‘He’s Not Afraid of Big Moments’: Knicks All-Star, Coach Praise Rising Guard

Immanuel Quickley

Getty New York Knicks guard Immanuel Quickley celebrates after a made shot during a February 2 game against the Memphis Grizzlies.

Fans were doubtful that the final stretch of this New York Knicks season would provide many silver linings, but Immanuel Quickley‘s play is no doubt changing their minds.

Over the six games following the NBA’s All-Star Break, the 22-year old is averaging 16.7 points, 5.3 rebounds, 2.8 assists, and only 1.3 turnovers while putting up a 51/46/96 shooting split.

Quickley’s play has been instrumental in the Knicks’ last two wins over the LA Clippers and Sacramento Kings.

He scored 48 points, dished 10 assists, and hit six threes between the two matchups.

It may not mean much to fans in the long run, but if Immanuel Quickley’s able to sustain this play over the team’s last 17 games, that’s a solid consolation prize for the lottery-bound New York Knicks.

Their latest comments suggest he’s at least caught the eyes of teammate Julius Randle and head coach Tom Thibodeau.

Randle: ‘That’s What He Does’

Following their commanding 131-115 win over the Sacramento Kings, Immanuel Quickley was a hot topic for the players and coaching staff in their postgame availability.

Julius Randle, who scored a career-high 46 points, was effusive in his praises (via the New York Post) of the 22-year old:

Quick’s been playing great. I think the biggest thing with him is he’s playing free. He’s kind of clearing his mind and going out there and hooping and trusting his work…He’s probably one of the hardest workers I’ve ever been around, especially for a kid that young. So he’s just got to keep going, keep playing like that.

Not to be outdone, head coach Tom Thibodeau made sure to recognize Quickley’s recent play too:

I think when he’s open, he shoots. When he’s guarded, he makes the play. He’s playing really great defense, hustling. He’s rebounding the ball, doing a lot of really good things. He’s crafty. He’s not afraid of big moments. When he plays like that, he’s really, really good.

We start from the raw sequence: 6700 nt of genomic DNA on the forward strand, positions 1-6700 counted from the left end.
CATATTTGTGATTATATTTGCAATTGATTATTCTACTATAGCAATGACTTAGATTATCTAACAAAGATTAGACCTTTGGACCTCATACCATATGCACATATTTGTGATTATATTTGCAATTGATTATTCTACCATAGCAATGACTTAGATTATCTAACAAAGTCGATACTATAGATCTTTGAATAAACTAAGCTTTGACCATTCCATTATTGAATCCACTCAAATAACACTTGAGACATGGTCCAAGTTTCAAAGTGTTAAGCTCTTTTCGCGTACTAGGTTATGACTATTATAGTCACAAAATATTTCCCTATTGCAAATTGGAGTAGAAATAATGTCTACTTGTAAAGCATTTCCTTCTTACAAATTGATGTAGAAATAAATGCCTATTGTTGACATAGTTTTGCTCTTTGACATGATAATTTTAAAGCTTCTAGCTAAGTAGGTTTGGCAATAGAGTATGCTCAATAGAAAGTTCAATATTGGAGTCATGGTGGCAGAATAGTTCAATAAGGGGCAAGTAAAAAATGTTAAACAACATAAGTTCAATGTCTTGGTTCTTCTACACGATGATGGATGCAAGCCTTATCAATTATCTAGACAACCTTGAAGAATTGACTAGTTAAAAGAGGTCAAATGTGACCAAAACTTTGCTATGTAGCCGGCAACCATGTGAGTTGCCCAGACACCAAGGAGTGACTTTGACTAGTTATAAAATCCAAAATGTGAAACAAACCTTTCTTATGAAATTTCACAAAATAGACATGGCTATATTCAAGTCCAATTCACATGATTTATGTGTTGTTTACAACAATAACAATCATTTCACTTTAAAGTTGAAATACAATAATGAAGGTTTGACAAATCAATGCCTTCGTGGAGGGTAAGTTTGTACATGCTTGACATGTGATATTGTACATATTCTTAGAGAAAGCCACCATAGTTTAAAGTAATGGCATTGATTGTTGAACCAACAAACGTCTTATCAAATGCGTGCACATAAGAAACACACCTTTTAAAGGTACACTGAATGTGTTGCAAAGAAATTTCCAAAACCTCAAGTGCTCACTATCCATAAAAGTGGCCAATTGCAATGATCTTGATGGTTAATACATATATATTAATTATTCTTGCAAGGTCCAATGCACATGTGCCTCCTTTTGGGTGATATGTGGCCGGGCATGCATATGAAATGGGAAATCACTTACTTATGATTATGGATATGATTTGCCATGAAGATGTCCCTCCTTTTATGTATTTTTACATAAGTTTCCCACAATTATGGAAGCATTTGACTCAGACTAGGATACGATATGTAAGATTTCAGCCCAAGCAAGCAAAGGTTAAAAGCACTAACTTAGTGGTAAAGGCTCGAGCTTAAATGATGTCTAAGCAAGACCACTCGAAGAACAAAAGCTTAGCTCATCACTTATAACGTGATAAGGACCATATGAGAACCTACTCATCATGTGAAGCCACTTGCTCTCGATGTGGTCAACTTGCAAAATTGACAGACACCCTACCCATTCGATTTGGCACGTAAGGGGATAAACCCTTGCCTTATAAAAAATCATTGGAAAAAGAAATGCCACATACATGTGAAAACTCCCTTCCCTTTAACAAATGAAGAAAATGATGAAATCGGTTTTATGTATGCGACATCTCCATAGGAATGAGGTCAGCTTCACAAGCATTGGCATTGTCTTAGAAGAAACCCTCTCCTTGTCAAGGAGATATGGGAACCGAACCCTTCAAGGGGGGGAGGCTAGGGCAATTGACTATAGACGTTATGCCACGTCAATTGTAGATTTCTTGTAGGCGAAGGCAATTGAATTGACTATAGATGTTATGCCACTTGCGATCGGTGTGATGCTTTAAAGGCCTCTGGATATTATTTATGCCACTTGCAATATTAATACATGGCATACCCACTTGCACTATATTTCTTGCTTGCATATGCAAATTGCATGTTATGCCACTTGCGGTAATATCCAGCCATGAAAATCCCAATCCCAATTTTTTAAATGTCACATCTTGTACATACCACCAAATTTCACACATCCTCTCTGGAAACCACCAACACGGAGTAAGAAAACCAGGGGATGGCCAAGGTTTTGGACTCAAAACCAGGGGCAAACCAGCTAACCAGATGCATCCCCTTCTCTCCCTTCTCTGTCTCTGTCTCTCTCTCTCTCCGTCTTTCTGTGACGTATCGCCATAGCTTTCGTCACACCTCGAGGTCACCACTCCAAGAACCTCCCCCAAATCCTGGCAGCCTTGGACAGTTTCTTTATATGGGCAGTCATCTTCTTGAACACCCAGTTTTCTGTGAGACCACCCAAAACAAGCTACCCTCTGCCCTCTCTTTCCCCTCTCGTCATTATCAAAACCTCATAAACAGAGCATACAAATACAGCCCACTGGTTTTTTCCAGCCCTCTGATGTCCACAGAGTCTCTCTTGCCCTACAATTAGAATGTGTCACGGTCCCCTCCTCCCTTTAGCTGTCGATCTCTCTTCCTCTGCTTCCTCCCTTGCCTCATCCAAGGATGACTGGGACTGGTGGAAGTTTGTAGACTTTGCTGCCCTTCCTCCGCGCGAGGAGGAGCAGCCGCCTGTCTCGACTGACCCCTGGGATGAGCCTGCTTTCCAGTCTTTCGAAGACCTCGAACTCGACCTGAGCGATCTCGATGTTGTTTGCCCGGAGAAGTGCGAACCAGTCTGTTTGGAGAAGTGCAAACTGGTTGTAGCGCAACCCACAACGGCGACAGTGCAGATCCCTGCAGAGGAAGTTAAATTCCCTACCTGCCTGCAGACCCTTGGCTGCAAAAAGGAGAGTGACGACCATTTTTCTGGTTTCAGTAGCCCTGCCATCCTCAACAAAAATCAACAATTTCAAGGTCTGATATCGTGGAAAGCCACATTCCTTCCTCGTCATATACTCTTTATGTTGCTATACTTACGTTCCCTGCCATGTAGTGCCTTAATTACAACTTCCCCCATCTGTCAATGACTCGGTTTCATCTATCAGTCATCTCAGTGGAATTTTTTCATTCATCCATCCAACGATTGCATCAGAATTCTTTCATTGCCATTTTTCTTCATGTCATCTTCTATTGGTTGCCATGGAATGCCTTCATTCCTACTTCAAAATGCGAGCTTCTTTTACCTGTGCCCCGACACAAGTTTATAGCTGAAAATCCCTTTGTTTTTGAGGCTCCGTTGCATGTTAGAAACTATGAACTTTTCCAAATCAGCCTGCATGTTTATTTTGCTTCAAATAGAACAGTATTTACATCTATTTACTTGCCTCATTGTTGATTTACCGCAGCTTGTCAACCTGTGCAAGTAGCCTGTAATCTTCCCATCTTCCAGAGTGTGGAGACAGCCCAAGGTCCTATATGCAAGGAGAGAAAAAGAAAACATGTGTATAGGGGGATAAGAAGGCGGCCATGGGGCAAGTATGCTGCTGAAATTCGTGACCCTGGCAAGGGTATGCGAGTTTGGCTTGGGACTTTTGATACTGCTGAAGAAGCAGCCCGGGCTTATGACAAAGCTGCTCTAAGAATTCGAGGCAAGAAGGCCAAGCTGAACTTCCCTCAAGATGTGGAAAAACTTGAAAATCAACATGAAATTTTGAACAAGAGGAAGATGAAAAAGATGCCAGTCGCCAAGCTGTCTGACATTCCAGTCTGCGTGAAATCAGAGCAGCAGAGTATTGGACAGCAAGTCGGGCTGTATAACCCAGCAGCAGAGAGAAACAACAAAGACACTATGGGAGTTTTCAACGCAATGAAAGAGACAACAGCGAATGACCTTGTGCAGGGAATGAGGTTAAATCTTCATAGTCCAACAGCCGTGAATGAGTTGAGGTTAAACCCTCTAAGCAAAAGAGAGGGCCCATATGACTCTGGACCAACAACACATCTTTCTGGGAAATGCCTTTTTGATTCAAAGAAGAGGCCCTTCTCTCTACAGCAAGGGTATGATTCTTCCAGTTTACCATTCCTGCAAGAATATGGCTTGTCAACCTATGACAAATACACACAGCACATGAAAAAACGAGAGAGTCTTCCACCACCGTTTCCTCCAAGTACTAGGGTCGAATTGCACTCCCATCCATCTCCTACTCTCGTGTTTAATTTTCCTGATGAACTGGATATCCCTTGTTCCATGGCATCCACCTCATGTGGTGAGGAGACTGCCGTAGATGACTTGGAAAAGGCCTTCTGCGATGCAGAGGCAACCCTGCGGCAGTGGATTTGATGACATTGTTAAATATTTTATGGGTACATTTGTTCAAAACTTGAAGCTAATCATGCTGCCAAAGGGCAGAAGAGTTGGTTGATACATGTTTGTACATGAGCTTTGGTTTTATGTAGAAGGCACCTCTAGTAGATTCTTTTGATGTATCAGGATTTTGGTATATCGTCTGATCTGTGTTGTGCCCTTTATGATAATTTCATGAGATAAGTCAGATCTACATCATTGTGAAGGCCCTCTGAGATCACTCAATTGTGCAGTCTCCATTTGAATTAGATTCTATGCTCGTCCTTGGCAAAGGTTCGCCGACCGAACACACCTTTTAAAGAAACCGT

Randle echoed the sentiments about the guard’s playmaking abilities:

I just think that he’s being who he is as a player. He’s not really worried about playmaking and stuff like that. He’s a scorer. He’s a shooter. He can shoot the ball and knows how to put the ball in the basket. That’s who he is at heart and he’s not worrying about the other things as much.

Ironically enough, Quickley downplayed his scoring when asked about the uptick in his production, crediting an all-around effort and his teammates for his recent stretch of games:

I feel like I’m defending a little bit better, so that helped me out, trying to rebound a little bit more. Finding other ways to affect the game other than just scoring, so that always helps. And I got some great teammates. RJ [Barrett] and Julius played great [in Sacramento] and we’re getting some wins now, so that’s what it’s all about.

Perhaps the correlation between Immanuel Quickley’s rise and the New York Knicks’ back-to-back wins will finally get him a bump into the starting lineup.

Because the current starter, Alec Burks, couldn’t look any less fit for the job.

Burks’ Struggles Continue

Alec Burks finished Monday night’s game against the Sacramento Kings with just five points and four assists on two-of-nine shooting from the field.

It’s the latest in a string of poor shooting performances as the 11-year veteran struggles being played out of position at starting point guard.

According to Basketball Reference’s Play-by-Play tracker, Burks’ 487 minutes at point guard this season are his most spent at the position since 2011.

The result has been a stagnant Knicks offense, with the veteran’s hesitance or impatience with his inexperience running an offense flashing every other possession.

Thibodeau said on February 23rd that upon digging into the numbers, he’d concluded that Burks was the team’s best option at point guard.

Yet lineups with the 30-year old at point guard have been some of the team’s worst this season, and analytically, don’t stack up well with the rest of the league.

Per Cleaning the Glass, in the 1,214 possesions the Knicks have played with Burks at point guard, they’re scoring 109.9 points per 100 possesions and allowing 114.1 points per on defense.

Those numbers rank in the 36th and 29th percentiles respectively; incredibly poor.

With only 17 games remaining to a season that’s all-but lost, it’s become a war between the fans and the New York Knicks head coach over what should be prioritized down the stretch.

The development of Immanuel Quickley seems like a good place to start.

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